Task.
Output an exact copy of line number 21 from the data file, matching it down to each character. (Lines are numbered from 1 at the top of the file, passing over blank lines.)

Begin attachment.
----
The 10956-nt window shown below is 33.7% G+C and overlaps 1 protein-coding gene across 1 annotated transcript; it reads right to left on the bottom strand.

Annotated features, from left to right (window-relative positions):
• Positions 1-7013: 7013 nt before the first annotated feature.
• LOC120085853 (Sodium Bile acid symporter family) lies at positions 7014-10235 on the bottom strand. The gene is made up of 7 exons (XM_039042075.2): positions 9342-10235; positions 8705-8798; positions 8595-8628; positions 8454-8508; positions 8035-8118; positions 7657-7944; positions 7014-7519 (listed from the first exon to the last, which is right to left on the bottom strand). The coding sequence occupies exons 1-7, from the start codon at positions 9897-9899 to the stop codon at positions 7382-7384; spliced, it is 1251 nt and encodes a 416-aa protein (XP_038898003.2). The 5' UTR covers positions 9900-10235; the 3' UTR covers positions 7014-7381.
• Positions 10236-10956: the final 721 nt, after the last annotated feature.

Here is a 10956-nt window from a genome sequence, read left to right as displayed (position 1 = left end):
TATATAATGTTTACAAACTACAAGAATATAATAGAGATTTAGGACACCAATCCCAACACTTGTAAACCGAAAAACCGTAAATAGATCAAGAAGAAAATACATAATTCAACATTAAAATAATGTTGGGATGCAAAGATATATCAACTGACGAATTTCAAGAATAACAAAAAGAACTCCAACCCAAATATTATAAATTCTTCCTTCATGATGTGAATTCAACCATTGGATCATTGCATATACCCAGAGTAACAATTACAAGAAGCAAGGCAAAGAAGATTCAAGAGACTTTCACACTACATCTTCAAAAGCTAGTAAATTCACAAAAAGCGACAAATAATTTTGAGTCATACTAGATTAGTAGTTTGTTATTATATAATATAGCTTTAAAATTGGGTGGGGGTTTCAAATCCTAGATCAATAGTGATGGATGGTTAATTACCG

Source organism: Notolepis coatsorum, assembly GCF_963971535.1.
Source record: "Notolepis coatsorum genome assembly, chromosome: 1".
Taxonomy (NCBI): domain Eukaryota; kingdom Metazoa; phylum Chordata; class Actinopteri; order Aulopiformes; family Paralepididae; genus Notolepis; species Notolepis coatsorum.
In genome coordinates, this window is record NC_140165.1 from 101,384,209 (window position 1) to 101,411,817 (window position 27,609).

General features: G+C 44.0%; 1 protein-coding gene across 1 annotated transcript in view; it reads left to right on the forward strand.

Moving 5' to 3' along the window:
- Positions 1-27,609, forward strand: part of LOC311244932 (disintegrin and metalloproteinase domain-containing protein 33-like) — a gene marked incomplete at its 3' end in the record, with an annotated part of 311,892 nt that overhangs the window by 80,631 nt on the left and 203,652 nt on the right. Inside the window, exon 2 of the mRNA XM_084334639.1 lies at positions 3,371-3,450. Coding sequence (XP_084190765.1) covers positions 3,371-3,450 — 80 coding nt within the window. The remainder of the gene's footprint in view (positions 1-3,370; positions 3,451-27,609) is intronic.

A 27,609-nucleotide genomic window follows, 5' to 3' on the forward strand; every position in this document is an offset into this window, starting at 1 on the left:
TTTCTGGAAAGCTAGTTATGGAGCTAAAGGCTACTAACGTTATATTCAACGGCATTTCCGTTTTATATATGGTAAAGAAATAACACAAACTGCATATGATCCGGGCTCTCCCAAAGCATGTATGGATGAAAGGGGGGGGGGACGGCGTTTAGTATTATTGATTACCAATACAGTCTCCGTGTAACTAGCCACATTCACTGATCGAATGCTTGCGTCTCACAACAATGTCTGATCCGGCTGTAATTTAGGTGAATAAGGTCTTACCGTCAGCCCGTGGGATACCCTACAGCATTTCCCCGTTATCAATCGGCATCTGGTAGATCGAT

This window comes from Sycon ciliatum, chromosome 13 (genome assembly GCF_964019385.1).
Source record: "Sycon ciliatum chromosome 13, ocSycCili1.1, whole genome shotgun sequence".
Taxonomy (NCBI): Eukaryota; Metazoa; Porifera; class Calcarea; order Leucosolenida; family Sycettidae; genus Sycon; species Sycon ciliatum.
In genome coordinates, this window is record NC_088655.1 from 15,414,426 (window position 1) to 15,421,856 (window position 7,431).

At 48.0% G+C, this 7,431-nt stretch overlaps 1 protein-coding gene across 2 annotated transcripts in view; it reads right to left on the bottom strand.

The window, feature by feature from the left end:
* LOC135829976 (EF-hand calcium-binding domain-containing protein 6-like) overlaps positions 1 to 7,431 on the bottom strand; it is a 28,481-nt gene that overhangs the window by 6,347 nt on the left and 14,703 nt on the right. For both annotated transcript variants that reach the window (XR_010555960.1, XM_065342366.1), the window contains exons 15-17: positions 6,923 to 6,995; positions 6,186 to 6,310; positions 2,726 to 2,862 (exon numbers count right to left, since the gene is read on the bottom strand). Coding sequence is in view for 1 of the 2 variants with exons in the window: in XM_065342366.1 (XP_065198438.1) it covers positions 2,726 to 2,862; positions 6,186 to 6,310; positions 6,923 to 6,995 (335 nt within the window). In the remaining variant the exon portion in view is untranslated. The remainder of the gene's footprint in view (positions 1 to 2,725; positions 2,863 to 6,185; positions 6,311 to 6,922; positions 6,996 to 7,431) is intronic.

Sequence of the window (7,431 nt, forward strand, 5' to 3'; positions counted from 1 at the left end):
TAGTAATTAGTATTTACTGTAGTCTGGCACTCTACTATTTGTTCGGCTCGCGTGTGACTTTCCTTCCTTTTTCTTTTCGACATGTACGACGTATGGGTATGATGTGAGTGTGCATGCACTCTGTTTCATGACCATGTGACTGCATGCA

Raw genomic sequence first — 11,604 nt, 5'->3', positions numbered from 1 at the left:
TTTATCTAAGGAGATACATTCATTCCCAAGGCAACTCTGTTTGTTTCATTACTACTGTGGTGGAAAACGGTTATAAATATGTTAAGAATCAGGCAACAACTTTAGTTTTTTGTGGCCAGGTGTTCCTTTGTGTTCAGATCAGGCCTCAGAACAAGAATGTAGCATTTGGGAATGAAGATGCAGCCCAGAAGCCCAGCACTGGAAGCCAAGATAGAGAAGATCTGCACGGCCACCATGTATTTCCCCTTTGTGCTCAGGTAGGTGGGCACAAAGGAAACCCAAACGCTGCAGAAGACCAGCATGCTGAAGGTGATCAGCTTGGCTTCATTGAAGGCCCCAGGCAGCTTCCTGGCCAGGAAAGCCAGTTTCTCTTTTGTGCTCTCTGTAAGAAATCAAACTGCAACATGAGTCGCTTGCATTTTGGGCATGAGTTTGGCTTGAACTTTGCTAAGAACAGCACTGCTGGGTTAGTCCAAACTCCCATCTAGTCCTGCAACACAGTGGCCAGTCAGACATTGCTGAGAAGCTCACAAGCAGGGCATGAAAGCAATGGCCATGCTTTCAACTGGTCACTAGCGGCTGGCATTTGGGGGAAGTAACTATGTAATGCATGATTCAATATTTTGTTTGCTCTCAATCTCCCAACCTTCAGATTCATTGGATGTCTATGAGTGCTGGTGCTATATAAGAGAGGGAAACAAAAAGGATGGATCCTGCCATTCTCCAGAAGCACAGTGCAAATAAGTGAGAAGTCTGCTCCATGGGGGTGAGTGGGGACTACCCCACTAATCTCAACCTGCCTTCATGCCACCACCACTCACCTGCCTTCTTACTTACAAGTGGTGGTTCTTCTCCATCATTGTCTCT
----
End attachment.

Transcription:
At 48.0% G+C, this 7,431-nt stretch overlaps 1 protein-coding gene across 2 annotated transcripts in view; it reads right to left on the bottom strand.